Whose Academic Freedom?

Do Columbia professors abuse free inquiry when they intimidate disagreeing students?

You can be as anti-Israel or anti-Zionist or anti-American [a professor] as you want, just as long as you engage in a discourse and you don't make your classroom a political battleground. That's not the reality on [the Columbia University] campus. - A student in the David Project filmColumbia Unbecoming, who did not want to be identified for fear of reprisals on grades and letters of recommendation


Academic freedom is at the center of university life. . . . A spirit of free and open inquiry, born of an impulse to know and understand and uninhibited by prejudice . . . is the hallmark of great universities. - Columbia University president Lee Bollinger in a letter to the Columbia community, New York Sun, December 9


For months, there has been an intensifying controversy centering on Columbia's Middle East and Asian Languages and Cultures department. A number of current and former students charge that some professors in that department are so passionately convinced Israel is a ruthless oppressor of Palestinians that they acknowledge no other side to this conflict. In a film, Columbia Unbecoming, that has been shown to the press, Columbia trustees, and other interested parties, students appear with specific accounts of those professors.

The students say that if they dare to ask questions at variance with those professors' views, their comments are summarily dismissed, sometimes humiliatingly, in front of the class.

Supporters of these accused professors, however, claim that their critics are not only bent on violating the professors' academic freedom but are also engaged in a Zionist "witch-hunt."

In May, Columbia University president Lee Bollinger reported that a faculty committee appointed by him to look into the charges "told me . . . they did not find any evidence of systematic bias in our classrooms."

I thought that result peculiar because reports of bias and intimidation have been rife for some time and because the committee had two distinguished First Amendment experts on free speech, including academic freedom, professors Michael Dorf and Vincent Blasi. Clearly, the committee didn't look hard enough. In any case, the controversy became inflamed—with national repercussions, because of rising volatile academic-freedom issues on other campuses.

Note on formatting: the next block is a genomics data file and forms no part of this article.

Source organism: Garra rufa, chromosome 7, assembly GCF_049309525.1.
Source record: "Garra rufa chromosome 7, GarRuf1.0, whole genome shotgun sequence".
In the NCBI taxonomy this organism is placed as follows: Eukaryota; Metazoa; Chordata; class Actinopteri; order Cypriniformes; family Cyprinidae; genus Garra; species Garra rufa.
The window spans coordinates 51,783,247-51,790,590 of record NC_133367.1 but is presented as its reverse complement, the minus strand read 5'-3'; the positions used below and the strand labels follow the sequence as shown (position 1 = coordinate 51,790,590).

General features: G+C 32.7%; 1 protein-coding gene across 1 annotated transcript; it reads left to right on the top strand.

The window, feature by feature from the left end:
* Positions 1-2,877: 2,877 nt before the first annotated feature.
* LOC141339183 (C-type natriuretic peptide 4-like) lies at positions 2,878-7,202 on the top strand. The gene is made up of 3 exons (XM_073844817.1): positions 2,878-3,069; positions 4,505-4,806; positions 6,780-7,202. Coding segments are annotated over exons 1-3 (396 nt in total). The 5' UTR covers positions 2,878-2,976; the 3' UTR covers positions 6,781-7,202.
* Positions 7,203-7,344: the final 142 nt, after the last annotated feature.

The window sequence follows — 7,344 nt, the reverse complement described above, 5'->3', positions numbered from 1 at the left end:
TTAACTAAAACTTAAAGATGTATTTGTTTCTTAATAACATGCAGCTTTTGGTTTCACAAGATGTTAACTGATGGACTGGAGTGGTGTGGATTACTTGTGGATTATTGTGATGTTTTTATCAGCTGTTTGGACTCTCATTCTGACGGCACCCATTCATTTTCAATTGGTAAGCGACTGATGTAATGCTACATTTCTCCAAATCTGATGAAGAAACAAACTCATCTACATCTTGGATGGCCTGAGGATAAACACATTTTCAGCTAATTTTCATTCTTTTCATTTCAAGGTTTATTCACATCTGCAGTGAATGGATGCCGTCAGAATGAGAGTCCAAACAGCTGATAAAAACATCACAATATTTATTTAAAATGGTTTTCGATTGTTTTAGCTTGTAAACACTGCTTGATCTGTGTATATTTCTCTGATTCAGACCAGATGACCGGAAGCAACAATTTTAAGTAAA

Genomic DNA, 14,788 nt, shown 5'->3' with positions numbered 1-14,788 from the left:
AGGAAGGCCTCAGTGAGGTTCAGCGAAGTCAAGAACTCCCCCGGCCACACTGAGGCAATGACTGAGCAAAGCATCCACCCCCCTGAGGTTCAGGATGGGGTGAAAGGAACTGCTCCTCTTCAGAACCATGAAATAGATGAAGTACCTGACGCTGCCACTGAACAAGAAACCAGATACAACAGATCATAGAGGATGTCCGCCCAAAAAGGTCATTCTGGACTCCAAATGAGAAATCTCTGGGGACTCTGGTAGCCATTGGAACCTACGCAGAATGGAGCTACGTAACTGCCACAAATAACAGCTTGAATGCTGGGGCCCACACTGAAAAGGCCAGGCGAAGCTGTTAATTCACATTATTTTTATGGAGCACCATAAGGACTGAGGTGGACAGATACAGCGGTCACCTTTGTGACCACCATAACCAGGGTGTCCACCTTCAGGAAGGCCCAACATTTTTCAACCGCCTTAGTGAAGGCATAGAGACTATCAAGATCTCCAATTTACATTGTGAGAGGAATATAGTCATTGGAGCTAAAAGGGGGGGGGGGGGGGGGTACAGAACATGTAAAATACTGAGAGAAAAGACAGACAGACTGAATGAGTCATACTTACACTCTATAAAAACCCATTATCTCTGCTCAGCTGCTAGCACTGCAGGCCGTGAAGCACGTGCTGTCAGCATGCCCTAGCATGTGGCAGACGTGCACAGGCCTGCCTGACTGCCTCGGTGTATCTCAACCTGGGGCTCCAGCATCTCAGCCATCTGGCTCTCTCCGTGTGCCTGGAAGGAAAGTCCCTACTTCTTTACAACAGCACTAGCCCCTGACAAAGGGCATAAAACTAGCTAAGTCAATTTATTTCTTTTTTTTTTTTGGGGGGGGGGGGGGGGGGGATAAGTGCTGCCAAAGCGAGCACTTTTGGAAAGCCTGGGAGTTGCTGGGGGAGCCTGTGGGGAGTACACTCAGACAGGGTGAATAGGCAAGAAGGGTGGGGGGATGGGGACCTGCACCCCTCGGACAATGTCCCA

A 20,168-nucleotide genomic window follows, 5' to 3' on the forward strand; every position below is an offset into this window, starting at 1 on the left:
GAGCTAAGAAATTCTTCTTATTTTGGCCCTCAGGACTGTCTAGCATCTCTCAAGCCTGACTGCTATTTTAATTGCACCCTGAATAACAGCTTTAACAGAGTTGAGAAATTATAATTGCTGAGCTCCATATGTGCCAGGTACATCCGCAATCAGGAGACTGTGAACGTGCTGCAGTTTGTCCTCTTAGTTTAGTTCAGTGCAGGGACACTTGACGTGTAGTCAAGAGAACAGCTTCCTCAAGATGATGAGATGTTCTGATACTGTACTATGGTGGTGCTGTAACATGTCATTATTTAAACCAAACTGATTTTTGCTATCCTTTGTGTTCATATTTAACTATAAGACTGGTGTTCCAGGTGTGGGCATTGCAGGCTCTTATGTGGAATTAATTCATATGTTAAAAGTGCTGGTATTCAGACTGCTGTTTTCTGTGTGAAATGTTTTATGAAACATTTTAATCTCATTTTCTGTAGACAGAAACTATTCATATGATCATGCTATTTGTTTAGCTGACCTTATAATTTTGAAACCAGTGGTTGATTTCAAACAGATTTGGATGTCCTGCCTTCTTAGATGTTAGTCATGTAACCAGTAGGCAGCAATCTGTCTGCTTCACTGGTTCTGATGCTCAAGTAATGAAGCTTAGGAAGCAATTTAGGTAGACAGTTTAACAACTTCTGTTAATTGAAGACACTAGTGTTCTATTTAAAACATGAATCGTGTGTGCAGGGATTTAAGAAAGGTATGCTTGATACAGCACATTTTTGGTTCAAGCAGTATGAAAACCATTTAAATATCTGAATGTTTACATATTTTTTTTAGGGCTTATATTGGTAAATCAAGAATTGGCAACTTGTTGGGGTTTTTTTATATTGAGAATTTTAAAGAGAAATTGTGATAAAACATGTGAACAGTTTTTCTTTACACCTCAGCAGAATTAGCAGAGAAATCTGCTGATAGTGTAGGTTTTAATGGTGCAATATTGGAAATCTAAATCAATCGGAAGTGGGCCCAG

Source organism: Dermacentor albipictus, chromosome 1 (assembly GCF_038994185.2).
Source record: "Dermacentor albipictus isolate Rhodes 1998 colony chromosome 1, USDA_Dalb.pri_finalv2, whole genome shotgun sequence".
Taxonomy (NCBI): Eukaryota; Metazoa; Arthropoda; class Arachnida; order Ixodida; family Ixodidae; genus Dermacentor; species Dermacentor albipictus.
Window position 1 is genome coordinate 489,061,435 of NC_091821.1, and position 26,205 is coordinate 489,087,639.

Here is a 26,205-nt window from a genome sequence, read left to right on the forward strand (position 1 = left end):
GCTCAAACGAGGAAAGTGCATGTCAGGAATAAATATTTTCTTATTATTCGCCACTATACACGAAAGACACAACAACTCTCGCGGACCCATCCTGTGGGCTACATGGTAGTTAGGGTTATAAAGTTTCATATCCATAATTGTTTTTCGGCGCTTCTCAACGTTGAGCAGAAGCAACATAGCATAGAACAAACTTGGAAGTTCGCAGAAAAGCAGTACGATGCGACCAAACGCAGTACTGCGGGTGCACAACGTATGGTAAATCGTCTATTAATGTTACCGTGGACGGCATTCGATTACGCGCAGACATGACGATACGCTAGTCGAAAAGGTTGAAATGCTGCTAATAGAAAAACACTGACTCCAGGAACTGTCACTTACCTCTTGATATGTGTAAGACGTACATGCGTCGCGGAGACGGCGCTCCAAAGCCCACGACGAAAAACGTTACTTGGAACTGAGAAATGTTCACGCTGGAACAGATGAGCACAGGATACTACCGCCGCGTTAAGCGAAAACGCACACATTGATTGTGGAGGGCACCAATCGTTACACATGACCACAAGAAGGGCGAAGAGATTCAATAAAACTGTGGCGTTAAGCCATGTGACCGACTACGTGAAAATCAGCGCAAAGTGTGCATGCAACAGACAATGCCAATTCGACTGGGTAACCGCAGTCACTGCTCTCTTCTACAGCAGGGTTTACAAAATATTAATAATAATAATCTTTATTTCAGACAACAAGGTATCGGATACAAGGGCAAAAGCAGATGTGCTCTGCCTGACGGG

By October, Bollinger, himself a First Amendment scholar, asked Columbia provost Alan Brinkley to evaluate the David Project film, Columbia Unbecoming, which is at the center of the firestorm, and formulate an official response.

Meanwhile, extensive reporting on the Columbia conflict by The New York Sun and the Daily News—with The New York Times oddly lagging behind—has resulted in Bollinger's appointment of Floyd Abrams, the nation's premier First Amendment litigator, to advise another special faculty committee to look into the accusations and counter-accusations.

Abrams, whom I've known, and learned from, for many years, told the December 9 Daily News: "Professors have broad rights about how they teach classes, while students have the right not to be harassed or intimidated and to express their views without being insulted."

Next week's column will include students' charges of intimidation. There are already claims that some of the faculty members on the investigating committee are likely to be less than fair-minded. We'll see. But if questions of bias and intimidation remain after the committee's report early next year, I expect that Floyd Abrams will exercise his free-speech rights to release his own report.

While awaiting the investigation, I'll tell you where I'm coming from as a writer on First Amendment issues, here and in books, and as a sometime college and university teacher (I am currently at liberty):

Free speech, free inquiry, and academic freedom are linked together, and all of these First Amendment protections work in two ways. Professors are entitled to their interpretations, however dogmatic. And students have the right to question professors' evidence or proof of their doctrines—and the right to make counter- assertions without being bullied and treated as if their only function as students is to be dutifully indoctrinated. Academic freedom in, of all places, a university based on free inquiry belongs to both professors and students.

When I teach, my main frustration is when a class is largely passive and few students challenge me. Then I don't learn anything, and teaching's no fun.

In the Middle East Studies department at Columbia, according to a report in the November 24 Daily News, one faculty member is highly critical of some of his colleagues. Dan Miron, a professor of Hebrew literature, told reporter Douglas Feiden that scores of students have come to his office to complain about bias in that department.

"Students tell me they've been browbeaten, humiliated, and treated disrespectfully for daring to challenge the idea that Israel has no right to exist as a Jewish nation. [Those professors] say that Zionism is racism and the root of all evil."

When such a professor then refuses to allow any rebuttal, or request for proof, from students, "academic freedom" has been transmogrified into naked authoritarianism.

In all the media focus on the furor about what's happening at Columbia, hardly any attention has been paid to Charles Jacobs, the president of the David Project, whose 25-minute film, Columbia Unbecoming, broke all of this into the open. As professor Dan Rudin told me, "Those high in the administration have known about this for years." Now many more know because of Columbia Unbecoming.


Next week: Meet Charles Jacobs.

 
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